US Dept. of Justice ADA Employment Guidelines

II-4.3100 Nondiscriminatory practices and policies.

As of January 26, 1992, all public entities must ensure that their employment practices and policies do not discriminate on the basis of disability against qualified individuals with disabilities in every aspect of employment, including recruitment, hiring, promotion, demotion, layoff and return from layoff, compensation, job assignments, job classifications, paid or unpaid leave, fringe benefits, training, and employer- sponsored activities, including recreational or social programs.

II-4.3200 Reasonable accommodation.

All public entities must make "reasonable accommodation" to the known physical or mental limitations of otherwise qualified applicants or employees with disabilities, unless the public entity can show that the accommodation would impose an "undue hardship" on the operation of its program.

"Reasonable accommodation" means any change or adjustment to a job or work environment that permits a qualified applicant or employee with a disability to participate in the job application process, to perform the essential functions of a job, or to enjoy benefits and privileges of employment equal to those enjoyed by employees without disabilities. Examples include --

1) Acquiring or modifying equipment or devices;
2) Job restructuring;
3) Part-time or modified work schedules;
4) Providing readers or interpreters;
5) Making the workplace accessible to and usable by individuals with disabilities.

However, any particular change or adjustment would not be required if, under the circumstances involved, it would result in an undue hardship.

"Undue hardship" means significant difficulty or expense relative to the operation of a public entity's program. Where a particular accommodation would result in an undue hardship, the public entity must determine if another accommodation is available that would not result in an undue hardship.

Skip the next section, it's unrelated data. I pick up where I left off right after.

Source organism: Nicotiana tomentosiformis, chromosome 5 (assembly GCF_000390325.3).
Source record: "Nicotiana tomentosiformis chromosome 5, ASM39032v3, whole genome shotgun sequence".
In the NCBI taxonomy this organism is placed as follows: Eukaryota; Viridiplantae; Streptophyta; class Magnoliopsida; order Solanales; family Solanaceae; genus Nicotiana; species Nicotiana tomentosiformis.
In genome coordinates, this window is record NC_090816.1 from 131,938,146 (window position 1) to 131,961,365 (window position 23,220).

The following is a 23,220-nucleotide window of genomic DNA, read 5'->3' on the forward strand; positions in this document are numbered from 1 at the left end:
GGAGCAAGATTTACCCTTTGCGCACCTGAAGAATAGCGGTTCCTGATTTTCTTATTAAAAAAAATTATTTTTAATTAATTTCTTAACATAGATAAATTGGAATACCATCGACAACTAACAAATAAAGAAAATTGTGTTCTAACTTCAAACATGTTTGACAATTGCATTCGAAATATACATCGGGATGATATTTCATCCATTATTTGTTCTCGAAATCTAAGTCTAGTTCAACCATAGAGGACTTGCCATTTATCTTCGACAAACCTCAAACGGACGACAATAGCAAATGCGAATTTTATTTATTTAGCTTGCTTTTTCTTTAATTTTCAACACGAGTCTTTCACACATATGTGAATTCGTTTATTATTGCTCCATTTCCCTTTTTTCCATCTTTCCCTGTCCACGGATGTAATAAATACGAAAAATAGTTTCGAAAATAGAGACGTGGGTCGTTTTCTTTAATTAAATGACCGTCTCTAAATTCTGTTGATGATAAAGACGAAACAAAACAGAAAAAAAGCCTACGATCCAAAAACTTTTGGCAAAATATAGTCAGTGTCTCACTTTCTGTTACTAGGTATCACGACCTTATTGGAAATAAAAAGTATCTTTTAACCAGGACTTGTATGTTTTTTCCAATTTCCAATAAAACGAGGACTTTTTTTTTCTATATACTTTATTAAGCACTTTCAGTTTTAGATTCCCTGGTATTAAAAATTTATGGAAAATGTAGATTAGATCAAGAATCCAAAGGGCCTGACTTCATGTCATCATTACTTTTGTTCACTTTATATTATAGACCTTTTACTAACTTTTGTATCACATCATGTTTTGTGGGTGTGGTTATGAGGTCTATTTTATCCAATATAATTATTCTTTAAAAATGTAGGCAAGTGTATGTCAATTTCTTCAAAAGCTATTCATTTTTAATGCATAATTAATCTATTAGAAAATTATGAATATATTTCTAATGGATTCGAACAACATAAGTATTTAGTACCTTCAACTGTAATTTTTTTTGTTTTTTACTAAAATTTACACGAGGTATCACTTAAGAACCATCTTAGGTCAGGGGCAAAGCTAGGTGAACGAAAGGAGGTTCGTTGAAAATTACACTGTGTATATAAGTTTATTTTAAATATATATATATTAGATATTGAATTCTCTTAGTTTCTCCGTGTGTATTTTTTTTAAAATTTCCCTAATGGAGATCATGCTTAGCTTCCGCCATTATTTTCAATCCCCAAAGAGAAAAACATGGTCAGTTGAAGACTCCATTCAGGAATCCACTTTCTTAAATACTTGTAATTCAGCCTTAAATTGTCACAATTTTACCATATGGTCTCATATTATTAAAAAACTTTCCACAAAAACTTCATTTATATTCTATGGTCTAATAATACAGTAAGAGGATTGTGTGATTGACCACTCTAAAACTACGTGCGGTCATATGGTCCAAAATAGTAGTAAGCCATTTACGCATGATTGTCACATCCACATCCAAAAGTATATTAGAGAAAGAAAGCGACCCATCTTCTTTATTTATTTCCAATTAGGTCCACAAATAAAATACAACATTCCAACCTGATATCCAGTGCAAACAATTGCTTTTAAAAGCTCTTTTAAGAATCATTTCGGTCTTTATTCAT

II-4.3300 Nondiscrimination in selection criteria and the administration of tests.

Public entities may not use employment selection criteria that have the effect of subjecting individuals with disabilities to discrimination. In addition, public entities are required to ensure that, where necessary to avoid discrimination, employment tests are modified so that the test results reflect job skills or aptitude or whatever the test purports to measure, rather than the applicant's or employee's hearing, visual, speaking, or manual skills (unless the test is designed to measure hearing, visual, speaking, or manual skills).

II-4.3400 Preemployment medical examinations and medical inquiries.

During the hiring process, public entities may ask about an applicant's ability to perform job-related functions but may not ask whether an applicant is disabled or about the nature or severity of an applicant's disability.

Public entities may not conduct preemployment medical examinations, but they may condition a job offer on the results of a medical examination conducted prior to an individual's entrance on duty if --

1) All entering employees in the same job category, regardless of disability, are required to take the same medical examination, and
2) The results of the medical examination are not used to impermissibly discriminate on the basis of disability.

The results of a medical entrance examination must be kept confidential and maintained in separate medical files.

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